Can you picture it now? Walking down the food aisles at the grocery store and the labels scream out to you “all-natural” and “made with natural ingredients”… and you begin to think, “Oh, it’s natural, so it must be good – I’ll buy it!”
If that’s a scenario that has played out in your grocery shopping moments, then I hate to say, but you’ve been “Duped”!
There is almost no greater farce than the word natural on a food label. For the record, the FDA has no definition for the term natural when applied to foods. Here is a quote from their website:
“From a food science perspective, it is difficult to define a food product that is ‘natural’ because the food has probably been processed and is no longer the product of the earth. That said, FDA has not developed a definition for use of the term natural or its derivatives. However, the agency has not objected to the use of the term if the food does not contain added color, artificial flavors, or synthetic substances” (www.fda.gov)
And that means that we are consuming things like wood pulp and petroleum in our processed foods all under the guise of ‘natural’. What do I mean? Take the ingredient cellulose, for example. Do you know what it is or how it’s made? Have you ever seen it on a shelf for purchase to use when you make a recipe? Well, there’s a reason for that. Just what is cellulose? Here’s an explanation:
Cellulose is used as a fiber supplement, a calorie reducer, a thickener, emulsifier, and anti-caking agent in processed and fast foods. Cellulose has also been used to replace oil, flour, sugar and other more expensive ingredients. Cellulose can be made from nearly any plant, but wood pulp and cotton are the least expensive and therefore most widely used. ( http://communities.washingtontimes.com/neighborhood/world-our-backyard/2013/jun/12/cellulose-aka-wood-pulp-processed-foods/#ixzz2jyK3xwCc)
Americans are finally starting to catch on and if you’ve followed the news in recent months, you’ll know that PepsiCo, the maker of Naked Juices, was sued (and lost) because their juices contained ingredients that were not as natural as their labels claimed. And, in light of that lawsuit and the nearly 100 more that have been filed against companies like Unilever and Kellogg’s Kashi, thankfully, a new trend in the food industry is beginning - a trend where companies are starting to pull back from using ‘natural’ on their labels. A recent article in the Wall Street Journal (Nov. 6, 2013) explains that food companies are finding it just isn’t worth making that claim… at least for now. (Part of the ambiguous defining of what is natural is the problem with Genetically Modified Ingredients, but that’s a topic for another time). More recently Kraft Foods has agreed to remove harmful food dyes from some of their mac ‘n cheese products. Learn more about this at www.foodbabe.com.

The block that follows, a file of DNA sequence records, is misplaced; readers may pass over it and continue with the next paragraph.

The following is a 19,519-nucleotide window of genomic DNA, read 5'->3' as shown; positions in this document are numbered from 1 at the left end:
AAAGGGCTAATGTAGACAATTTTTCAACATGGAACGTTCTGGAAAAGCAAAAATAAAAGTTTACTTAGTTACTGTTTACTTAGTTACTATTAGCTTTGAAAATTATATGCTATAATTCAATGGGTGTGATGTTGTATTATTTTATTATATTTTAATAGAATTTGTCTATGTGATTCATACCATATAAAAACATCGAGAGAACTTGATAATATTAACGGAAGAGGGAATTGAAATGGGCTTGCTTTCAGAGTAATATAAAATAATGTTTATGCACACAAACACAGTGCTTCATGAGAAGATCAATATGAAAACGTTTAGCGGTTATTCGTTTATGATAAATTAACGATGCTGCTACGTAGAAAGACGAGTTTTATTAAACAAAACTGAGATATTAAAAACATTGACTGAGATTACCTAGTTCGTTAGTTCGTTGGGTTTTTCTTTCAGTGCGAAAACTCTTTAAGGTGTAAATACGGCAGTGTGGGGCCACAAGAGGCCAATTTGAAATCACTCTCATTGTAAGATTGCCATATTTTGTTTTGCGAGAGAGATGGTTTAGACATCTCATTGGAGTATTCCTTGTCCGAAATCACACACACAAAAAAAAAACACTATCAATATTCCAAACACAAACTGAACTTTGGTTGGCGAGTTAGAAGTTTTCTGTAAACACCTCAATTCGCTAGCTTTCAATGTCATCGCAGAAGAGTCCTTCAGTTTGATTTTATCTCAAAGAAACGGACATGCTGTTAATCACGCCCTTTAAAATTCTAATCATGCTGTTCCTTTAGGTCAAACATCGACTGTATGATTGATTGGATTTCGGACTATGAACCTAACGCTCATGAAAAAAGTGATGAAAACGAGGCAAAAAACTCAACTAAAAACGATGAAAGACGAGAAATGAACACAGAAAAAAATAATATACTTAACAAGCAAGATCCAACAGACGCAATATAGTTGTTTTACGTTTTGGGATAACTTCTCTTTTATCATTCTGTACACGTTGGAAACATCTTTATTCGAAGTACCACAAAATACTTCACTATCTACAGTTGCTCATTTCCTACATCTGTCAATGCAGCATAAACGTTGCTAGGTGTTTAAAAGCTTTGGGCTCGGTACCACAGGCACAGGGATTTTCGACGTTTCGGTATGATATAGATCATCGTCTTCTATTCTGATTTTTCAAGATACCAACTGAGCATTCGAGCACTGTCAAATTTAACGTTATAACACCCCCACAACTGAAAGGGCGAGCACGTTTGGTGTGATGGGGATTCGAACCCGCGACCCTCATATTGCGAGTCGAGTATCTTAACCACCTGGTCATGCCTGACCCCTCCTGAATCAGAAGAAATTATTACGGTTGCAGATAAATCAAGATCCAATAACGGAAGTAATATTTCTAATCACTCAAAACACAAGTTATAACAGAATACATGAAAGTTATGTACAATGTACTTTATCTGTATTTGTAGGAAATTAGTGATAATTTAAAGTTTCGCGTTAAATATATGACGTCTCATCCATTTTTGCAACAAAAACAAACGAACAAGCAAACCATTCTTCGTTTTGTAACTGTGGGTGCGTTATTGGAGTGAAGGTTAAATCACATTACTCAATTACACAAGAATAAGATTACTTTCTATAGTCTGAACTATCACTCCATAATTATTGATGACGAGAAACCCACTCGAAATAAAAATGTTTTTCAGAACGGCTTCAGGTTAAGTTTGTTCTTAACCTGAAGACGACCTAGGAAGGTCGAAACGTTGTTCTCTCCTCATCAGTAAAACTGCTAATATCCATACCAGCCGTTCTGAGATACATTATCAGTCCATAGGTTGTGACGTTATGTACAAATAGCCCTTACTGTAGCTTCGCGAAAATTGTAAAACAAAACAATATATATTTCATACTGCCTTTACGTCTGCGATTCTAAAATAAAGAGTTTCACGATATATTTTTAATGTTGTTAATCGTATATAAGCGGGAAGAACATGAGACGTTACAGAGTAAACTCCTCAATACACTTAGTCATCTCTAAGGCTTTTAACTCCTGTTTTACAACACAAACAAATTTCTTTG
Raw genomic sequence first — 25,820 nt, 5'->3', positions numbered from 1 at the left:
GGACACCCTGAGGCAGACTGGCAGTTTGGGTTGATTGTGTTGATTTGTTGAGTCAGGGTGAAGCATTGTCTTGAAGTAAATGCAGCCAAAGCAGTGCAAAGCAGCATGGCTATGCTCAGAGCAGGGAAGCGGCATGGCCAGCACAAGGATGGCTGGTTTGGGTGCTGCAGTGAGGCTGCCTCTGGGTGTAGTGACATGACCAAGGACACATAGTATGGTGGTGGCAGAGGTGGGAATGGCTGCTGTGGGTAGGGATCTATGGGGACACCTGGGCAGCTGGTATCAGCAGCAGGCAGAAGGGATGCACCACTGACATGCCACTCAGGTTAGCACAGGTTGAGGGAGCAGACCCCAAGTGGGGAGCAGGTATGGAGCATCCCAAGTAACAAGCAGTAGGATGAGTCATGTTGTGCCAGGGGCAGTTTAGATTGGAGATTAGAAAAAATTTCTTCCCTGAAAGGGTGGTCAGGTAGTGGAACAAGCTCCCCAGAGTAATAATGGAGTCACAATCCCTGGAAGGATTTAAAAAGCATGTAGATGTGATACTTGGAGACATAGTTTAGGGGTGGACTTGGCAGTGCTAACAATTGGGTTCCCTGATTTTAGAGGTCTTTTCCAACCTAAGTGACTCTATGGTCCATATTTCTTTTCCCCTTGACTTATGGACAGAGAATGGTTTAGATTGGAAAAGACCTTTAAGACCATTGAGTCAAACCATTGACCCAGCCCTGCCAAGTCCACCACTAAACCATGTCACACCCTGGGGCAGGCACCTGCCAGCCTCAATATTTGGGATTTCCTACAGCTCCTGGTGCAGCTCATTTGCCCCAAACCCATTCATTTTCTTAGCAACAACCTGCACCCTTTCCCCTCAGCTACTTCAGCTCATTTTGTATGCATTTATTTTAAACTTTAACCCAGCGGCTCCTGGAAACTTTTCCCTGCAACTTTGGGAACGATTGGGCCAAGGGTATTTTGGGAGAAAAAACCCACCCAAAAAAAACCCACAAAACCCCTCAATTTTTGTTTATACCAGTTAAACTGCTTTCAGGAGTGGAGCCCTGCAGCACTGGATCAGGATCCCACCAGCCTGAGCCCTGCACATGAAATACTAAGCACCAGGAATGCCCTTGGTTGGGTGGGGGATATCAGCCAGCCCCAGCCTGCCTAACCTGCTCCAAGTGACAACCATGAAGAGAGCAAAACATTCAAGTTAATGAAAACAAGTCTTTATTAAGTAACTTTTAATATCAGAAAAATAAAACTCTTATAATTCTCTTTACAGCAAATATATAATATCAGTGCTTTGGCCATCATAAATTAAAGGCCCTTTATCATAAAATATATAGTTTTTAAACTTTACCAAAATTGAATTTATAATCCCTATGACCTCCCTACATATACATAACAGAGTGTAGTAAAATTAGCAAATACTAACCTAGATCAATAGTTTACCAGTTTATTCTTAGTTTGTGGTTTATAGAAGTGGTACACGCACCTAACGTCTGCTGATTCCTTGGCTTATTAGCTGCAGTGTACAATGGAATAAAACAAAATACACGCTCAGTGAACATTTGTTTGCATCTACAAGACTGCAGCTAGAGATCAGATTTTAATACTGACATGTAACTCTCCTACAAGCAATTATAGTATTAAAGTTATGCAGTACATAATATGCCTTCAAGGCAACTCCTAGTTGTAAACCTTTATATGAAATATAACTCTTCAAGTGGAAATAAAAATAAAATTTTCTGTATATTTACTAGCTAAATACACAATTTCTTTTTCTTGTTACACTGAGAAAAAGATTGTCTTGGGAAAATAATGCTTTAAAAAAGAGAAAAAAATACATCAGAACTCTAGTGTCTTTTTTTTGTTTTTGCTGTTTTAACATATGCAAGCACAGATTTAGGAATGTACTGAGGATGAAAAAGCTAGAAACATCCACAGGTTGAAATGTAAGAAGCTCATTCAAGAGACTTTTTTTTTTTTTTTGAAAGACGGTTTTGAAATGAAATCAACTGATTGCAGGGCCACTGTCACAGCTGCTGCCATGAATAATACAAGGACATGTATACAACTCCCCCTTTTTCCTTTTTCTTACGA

So, what’s a health conscious shopper to do? It’s quite simple: learn to read the ingredients list on the foods you buy. The ‘cleanest’ foods are those that are close to their source and don’t need labels (ever seen a nutritional facts label on a banana?). But once you move out of the produce department, you’ll need a little more help. Look at what ingredients are listed and ask yourself: are there more than 5 ingredients? Do you know how to pronounce them? Could you find them as a stand alone product on a different shelf in the grocery store? What nutritional benefit comes from those odd-sounding ingredients? The answers will lead the way to whether that product makes its way into your grocery cart or stays on the shelf. And I’m guessing that more times that not, it will stay on the shelf.
It may take a little extra time to do shopping, but once you find the brands you can trust, you’ll be back to quick shopping before you know it. Remember – You vote with your dollars every time you shop. Start voting for foods that are real and clean! Your body will thank you.